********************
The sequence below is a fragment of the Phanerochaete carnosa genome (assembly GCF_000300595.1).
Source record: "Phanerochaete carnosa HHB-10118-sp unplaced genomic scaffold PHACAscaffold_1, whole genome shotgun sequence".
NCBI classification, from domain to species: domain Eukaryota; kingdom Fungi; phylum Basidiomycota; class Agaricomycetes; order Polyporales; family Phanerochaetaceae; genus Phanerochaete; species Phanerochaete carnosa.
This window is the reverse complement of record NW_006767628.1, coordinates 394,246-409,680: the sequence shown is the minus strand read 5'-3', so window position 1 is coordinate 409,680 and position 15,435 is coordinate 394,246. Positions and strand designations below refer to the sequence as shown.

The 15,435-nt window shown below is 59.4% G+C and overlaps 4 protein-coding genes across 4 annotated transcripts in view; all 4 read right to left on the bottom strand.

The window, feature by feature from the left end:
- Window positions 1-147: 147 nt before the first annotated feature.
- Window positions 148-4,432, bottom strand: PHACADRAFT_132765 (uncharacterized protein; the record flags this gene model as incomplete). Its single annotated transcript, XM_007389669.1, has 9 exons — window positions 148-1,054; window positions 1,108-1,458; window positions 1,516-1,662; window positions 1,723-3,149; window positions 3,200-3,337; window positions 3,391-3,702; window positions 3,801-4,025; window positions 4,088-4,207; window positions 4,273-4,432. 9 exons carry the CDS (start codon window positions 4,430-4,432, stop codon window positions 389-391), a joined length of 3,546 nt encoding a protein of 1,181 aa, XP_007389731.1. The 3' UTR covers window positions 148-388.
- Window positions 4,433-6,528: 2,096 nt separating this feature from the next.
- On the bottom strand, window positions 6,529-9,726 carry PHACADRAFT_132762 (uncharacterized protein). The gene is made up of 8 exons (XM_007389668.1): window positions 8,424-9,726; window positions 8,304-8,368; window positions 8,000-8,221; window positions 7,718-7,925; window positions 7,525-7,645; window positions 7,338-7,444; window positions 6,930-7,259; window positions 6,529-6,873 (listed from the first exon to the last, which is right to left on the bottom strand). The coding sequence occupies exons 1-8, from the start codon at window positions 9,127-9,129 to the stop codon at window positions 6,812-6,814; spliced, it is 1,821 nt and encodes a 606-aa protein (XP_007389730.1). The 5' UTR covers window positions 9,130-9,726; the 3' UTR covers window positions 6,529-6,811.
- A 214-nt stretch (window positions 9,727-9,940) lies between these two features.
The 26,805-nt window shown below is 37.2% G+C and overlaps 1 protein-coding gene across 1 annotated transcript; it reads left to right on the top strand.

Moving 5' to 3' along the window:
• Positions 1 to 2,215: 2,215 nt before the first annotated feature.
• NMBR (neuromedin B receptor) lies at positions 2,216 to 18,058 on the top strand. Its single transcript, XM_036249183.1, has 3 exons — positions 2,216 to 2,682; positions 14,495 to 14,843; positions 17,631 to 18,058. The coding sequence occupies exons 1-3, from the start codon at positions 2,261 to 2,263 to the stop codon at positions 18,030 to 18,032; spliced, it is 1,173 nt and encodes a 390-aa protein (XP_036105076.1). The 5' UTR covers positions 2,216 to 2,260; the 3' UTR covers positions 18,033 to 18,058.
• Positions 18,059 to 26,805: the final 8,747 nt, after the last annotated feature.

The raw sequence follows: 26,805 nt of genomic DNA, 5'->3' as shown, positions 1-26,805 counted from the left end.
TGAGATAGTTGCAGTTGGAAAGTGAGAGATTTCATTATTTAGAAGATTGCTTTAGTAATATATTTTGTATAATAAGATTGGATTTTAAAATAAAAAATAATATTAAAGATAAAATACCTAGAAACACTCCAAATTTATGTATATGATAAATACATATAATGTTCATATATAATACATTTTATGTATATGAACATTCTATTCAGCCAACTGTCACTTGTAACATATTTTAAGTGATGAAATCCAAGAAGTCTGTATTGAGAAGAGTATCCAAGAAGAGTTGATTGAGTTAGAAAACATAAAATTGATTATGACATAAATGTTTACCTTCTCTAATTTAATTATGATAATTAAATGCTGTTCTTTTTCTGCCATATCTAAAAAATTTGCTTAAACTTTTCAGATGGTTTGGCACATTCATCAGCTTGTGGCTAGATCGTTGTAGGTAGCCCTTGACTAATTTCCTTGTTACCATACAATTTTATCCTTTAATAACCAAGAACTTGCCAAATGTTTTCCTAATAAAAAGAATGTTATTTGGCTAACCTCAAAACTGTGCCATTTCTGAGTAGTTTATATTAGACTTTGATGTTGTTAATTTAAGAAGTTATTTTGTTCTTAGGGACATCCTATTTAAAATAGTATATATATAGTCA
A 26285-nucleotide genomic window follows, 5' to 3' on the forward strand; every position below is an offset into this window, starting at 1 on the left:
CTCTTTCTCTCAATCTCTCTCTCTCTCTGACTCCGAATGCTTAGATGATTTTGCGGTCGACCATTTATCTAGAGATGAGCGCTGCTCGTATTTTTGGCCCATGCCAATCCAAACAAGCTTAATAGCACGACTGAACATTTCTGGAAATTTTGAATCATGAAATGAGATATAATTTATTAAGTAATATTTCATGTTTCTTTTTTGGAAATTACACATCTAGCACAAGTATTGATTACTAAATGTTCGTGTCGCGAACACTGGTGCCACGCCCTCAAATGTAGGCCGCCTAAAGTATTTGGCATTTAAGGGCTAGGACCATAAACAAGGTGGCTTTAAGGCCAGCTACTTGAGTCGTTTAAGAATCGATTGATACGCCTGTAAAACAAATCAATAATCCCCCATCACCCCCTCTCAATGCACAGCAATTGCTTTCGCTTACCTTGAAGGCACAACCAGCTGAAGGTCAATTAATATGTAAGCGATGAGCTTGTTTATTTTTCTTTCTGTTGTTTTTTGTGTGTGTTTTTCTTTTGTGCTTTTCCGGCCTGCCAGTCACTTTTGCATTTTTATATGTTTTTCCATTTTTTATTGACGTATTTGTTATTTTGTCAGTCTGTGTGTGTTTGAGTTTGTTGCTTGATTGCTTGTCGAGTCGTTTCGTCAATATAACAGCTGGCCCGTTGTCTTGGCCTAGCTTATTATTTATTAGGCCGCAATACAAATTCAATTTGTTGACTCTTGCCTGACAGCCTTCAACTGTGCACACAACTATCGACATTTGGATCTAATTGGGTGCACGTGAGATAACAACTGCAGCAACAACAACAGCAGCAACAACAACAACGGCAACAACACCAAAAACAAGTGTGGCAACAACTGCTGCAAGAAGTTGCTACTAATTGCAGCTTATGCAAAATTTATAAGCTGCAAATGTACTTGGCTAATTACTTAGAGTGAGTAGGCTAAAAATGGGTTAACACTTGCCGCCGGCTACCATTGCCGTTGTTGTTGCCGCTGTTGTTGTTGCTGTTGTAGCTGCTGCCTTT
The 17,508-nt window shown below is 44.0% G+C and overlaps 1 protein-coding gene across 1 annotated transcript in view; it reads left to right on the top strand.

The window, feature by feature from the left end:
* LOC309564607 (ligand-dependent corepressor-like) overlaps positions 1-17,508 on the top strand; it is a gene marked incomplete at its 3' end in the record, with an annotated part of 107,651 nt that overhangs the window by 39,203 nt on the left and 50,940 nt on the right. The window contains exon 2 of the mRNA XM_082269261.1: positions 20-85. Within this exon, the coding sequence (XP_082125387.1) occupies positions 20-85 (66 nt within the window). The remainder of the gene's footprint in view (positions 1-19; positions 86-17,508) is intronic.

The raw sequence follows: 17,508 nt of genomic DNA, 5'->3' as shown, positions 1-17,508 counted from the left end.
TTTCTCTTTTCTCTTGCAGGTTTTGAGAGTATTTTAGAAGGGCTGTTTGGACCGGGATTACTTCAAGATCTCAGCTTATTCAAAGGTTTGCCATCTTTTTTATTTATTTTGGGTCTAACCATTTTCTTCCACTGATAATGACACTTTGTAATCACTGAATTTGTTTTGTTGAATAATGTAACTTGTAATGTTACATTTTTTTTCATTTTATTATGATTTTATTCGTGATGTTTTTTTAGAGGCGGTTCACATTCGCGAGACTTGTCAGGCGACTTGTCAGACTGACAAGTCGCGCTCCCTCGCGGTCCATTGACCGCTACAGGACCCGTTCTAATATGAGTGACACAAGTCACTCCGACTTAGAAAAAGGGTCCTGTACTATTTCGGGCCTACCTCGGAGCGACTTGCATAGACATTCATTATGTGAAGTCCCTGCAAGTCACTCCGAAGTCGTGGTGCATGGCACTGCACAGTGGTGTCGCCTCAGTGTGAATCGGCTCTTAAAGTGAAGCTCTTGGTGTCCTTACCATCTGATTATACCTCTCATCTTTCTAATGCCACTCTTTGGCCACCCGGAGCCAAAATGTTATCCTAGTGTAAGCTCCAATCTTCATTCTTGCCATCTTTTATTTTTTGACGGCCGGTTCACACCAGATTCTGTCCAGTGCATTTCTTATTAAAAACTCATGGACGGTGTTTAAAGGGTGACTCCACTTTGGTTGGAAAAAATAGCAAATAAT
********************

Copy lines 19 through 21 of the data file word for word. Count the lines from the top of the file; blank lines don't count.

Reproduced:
A 26285-nucleotide genomic window follows, 5' to 3' on the forward strand; every position below is an offset into this window, starting at 1 on the left:
CTCTTTCTCTCAATCTCTCTCTCTCTCTGACTCCGAATGCTTAGATGATTTTGCGGTCGACCATTTATCTAGAGATGAGCGCTGCTCGTATTTTTGGCCCATGCCAATCCAAACAAGCTTAATAGCACGACTGAACATTTCTGGAAATTTTGAATCATGAAATGAGATATAATTTATTAAGTAATATTTCATGTTTCTTTTTTGGAAATTACACATCTAGCACAAGTATTGATTACTAAATGTTCGTGTCGCGAACACTGGTGCCACGCCCTCAAATGTAGGCCGCCTAAAGTATTTGGCATTTAAGGGCTAGGACCATAAACAAGGTGGCTTTAAGGCCAGCTACTTGAGTCGTTTAAGAATCGATTGATACGCCTGTAAAACAAATCAATAATCCCCCATCACCCCCTCTCAATGCACAGCAATTGCTTTCGCTTACCTTGAAGGCACAACCAGCTGAAGGTCAATTAATATGTAAGCGATGAGCTTGTTTATTTTTCTTTCTGTTGTTTTTTGTGTGTGTTTTTCTTTTGTGCTTTTCCGGCCTGCCAGTCACTTTTGCATTTTTATATGTTTTTCCATTTTTTATTGACGTATTTGTTATTTTGTCAGTCTGTGTGTGTTTGAGTTTGTTGCTTGATTGCTTGTCGAGTCGTTTCGTCAATATAACAGCTGGCCCGTTGTCTTGGCCTAGCTTATTATTTATTAGGCCGCAATACAAATTCAATTTGTTGACTCTTGCCTGACAGCCTTCAACTGTGCACACAACTATCGACATTTGGATCTAATTGGGTGCACGTGAGATAACAACTGCAGCAACAACAACAGCAGCAACAACAACAACGGCAACAACACCAAAAACAAGTGTGGCAACAACTGCTGCAAGAAGTTGCTACTAATTGCAGCTTATGCAAAATTTATAAGCTGCAAATGTACTTGGCTAATTACTTAGAGTGAGTAGGCTAAAAATGGGTTAACACTTGCCGCCGGCTACCATTGCCGTTGTTGTTGCCGCTGTTGTTGTTGCTGTTGTAGCTGCTGCCTTT
The 17,508-nt window shown below is 44.0% G+C and overlaps 1 protein-coding gene across 1 annotated transcript in view; it reads left to right on the top strand.